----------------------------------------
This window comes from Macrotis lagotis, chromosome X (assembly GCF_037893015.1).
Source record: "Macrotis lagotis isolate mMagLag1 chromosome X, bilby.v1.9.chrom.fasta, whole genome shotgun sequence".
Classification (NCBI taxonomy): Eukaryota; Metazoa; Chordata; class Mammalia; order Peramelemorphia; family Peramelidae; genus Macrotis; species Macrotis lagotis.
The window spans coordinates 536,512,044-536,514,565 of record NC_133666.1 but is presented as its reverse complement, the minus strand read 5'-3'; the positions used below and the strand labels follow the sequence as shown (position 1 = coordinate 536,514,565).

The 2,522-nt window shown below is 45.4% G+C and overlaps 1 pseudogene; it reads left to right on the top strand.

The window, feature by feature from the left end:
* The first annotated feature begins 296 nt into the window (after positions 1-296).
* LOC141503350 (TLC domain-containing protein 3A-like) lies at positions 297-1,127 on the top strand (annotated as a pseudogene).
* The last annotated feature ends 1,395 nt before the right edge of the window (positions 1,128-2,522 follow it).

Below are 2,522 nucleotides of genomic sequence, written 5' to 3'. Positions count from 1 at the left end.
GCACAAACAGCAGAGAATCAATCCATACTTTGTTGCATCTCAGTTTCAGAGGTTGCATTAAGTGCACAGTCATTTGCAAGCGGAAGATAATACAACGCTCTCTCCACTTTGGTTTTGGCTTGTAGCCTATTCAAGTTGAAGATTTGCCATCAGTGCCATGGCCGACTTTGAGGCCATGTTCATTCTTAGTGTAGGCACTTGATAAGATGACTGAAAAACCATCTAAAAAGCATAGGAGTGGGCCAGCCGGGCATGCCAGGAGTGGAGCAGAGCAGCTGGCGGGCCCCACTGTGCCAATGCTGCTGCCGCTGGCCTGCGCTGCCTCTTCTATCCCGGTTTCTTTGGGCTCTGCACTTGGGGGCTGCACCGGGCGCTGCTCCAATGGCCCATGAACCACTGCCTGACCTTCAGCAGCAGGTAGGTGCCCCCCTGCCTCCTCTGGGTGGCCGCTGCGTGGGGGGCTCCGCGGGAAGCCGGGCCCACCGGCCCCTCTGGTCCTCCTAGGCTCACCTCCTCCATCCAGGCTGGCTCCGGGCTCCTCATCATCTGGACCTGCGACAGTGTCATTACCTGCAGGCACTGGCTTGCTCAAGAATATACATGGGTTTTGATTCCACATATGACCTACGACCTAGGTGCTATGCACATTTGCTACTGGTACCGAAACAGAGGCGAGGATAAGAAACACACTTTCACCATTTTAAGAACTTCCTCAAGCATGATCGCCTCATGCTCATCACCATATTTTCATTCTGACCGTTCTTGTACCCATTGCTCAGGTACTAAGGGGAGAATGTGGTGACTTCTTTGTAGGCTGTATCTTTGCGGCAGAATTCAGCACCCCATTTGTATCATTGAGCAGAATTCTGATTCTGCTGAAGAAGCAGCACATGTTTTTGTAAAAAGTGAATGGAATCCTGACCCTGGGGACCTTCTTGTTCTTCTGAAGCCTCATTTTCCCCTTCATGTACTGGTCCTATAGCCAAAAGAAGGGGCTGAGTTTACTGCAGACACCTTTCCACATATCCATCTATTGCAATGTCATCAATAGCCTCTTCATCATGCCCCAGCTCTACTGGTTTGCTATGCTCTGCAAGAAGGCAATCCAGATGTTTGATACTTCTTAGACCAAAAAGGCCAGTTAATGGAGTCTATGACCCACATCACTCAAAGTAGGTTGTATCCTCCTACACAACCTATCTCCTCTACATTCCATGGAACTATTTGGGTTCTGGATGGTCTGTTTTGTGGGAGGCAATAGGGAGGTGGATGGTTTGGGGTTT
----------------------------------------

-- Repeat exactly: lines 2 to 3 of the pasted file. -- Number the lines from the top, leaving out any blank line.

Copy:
Source record: "Macrotis lagotis isolate mMagLag1 chromosome X, bilby.v1.9.chrom.fasta, whole genome shotgun sequence".
Classification (NCBI taxonomy): Eukaryota; Metazoa; Chordata; class Mammalia; order Peramelemorphia; family Peramelidae; genus Macrotis; species Macrotis lagotis.